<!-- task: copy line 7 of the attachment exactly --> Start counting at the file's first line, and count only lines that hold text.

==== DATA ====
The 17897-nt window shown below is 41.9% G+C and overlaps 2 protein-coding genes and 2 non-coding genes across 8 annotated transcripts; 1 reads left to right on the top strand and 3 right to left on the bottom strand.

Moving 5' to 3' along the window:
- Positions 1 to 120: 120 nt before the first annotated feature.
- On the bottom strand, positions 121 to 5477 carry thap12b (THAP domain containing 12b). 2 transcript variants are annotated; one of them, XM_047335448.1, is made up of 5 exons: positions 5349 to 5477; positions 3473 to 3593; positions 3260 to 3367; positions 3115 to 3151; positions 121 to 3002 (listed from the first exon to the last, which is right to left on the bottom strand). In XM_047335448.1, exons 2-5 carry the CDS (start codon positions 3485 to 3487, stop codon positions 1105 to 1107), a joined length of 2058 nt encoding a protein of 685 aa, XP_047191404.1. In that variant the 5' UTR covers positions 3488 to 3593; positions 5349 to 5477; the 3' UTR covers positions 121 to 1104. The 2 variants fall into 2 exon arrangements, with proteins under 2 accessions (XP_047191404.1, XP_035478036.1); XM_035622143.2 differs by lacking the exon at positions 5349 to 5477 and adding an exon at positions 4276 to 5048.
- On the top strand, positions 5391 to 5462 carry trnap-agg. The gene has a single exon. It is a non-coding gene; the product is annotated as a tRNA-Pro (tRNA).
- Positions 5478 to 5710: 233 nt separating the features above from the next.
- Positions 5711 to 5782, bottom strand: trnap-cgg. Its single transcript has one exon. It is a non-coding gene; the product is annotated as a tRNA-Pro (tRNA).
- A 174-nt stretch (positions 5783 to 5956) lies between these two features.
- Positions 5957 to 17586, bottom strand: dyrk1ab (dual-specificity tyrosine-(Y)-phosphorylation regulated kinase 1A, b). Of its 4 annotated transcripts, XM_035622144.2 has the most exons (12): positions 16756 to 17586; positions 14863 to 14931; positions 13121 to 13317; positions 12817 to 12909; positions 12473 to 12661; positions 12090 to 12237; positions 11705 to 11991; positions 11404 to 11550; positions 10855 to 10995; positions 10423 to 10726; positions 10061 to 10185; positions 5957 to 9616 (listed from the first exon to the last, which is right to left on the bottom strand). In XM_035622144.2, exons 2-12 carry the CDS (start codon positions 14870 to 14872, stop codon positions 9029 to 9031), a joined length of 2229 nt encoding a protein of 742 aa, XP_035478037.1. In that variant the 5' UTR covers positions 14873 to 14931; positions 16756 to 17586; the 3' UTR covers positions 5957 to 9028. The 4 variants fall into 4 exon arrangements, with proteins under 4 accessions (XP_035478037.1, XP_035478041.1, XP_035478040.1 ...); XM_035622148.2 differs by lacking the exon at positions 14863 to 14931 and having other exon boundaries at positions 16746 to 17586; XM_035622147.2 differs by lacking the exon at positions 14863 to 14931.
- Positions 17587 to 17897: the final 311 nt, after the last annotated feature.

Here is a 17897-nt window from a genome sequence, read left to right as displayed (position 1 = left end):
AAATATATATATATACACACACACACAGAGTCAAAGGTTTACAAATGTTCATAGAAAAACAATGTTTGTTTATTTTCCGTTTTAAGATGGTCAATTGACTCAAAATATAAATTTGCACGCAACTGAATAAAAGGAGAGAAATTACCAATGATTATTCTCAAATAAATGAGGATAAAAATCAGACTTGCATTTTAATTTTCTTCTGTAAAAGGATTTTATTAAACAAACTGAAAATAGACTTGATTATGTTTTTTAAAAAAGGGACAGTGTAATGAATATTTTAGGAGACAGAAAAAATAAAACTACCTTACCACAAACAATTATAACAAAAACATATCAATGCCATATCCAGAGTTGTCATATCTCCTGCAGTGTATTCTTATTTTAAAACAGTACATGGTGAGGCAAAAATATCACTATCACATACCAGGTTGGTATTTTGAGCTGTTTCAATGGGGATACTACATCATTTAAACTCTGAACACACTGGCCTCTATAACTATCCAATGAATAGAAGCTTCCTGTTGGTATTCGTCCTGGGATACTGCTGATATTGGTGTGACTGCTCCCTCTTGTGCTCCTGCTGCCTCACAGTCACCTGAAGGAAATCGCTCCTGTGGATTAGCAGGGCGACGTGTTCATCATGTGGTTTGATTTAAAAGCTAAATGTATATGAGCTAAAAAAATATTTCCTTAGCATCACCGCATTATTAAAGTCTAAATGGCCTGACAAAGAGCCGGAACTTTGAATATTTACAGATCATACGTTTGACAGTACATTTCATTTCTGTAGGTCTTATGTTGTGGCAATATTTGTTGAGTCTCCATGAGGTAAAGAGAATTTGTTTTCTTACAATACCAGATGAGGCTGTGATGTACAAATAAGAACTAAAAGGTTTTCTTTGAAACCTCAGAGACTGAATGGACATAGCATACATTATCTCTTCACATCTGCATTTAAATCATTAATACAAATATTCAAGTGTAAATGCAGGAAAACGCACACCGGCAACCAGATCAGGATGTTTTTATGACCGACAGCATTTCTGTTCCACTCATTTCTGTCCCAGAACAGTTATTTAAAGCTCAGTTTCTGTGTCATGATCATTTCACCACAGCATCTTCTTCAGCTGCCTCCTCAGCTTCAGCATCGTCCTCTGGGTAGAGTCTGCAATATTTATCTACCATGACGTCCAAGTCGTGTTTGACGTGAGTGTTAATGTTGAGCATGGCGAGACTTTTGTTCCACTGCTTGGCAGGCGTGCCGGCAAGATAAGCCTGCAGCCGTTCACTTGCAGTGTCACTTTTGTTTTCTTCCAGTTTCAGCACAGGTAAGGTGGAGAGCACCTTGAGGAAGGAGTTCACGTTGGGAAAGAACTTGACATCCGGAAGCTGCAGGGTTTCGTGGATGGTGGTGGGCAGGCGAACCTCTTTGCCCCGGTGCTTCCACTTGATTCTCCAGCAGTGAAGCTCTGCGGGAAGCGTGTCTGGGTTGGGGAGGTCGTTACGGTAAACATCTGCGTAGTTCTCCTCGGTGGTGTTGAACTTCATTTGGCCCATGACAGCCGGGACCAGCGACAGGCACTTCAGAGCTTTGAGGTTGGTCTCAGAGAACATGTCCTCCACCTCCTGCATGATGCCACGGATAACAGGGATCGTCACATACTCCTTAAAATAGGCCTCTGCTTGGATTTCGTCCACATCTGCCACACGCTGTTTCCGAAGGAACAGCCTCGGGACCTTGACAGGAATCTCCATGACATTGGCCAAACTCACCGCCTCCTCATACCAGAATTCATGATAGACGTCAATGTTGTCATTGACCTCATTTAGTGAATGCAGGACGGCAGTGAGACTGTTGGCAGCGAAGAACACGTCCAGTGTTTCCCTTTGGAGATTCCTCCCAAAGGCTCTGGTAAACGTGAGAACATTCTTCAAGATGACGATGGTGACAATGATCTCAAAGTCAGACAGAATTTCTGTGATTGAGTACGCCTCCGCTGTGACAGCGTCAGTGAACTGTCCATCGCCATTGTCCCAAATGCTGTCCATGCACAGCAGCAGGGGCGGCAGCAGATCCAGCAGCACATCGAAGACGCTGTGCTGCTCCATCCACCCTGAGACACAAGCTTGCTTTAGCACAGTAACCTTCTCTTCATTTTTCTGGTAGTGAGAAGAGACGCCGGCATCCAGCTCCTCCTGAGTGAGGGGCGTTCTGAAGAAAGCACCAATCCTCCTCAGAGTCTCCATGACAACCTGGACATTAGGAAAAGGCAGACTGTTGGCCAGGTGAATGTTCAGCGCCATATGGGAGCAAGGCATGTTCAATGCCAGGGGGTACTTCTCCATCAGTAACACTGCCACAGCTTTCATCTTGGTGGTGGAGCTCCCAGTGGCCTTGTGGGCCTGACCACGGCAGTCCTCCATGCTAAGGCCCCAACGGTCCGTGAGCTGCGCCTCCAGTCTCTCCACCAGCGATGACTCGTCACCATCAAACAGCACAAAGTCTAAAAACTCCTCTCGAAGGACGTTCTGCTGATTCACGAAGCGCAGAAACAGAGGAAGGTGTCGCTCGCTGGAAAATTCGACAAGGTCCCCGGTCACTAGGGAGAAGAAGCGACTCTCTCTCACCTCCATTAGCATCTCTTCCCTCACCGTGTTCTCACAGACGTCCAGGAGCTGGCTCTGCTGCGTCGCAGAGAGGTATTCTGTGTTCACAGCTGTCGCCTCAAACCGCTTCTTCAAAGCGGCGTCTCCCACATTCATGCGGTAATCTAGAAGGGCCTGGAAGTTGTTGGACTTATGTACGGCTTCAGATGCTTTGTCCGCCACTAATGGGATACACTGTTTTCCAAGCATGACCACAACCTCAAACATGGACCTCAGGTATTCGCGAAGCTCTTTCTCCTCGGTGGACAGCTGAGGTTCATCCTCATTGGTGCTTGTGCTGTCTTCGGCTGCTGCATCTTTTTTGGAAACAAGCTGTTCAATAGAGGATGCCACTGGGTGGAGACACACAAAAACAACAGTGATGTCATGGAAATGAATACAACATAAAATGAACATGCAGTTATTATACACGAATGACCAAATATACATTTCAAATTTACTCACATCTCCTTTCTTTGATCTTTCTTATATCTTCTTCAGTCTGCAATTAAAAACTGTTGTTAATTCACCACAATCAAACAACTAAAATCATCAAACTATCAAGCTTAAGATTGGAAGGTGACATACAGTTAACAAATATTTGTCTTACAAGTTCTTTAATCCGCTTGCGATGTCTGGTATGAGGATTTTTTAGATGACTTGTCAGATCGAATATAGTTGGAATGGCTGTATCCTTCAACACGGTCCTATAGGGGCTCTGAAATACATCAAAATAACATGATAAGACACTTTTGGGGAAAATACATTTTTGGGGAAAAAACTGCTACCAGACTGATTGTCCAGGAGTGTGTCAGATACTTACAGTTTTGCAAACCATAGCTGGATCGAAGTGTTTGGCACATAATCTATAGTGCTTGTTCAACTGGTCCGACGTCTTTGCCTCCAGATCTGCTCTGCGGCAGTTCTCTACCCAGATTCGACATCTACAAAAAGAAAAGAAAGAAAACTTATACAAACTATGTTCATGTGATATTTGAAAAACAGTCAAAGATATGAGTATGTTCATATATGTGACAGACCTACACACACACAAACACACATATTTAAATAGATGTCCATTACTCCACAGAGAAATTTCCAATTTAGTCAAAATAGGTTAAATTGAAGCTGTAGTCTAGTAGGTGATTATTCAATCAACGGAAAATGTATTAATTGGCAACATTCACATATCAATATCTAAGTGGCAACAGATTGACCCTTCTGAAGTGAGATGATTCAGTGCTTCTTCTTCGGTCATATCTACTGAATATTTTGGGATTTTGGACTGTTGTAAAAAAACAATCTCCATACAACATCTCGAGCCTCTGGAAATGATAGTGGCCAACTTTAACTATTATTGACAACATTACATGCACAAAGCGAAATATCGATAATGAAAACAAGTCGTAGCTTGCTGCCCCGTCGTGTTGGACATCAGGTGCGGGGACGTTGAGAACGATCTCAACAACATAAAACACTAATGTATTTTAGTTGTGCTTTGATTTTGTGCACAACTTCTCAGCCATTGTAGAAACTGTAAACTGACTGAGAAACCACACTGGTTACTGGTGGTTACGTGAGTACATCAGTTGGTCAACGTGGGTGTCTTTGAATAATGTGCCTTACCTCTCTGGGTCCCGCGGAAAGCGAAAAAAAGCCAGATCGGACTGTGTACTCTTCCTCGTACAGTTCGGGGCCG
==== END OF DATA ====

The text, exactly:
- Positions 5711 to 5782, bottom strand: trnap-cgg. Its single transcript has one exon. It is a non-coding gene; the product is annotated as a tRNA-Pro (tRNA).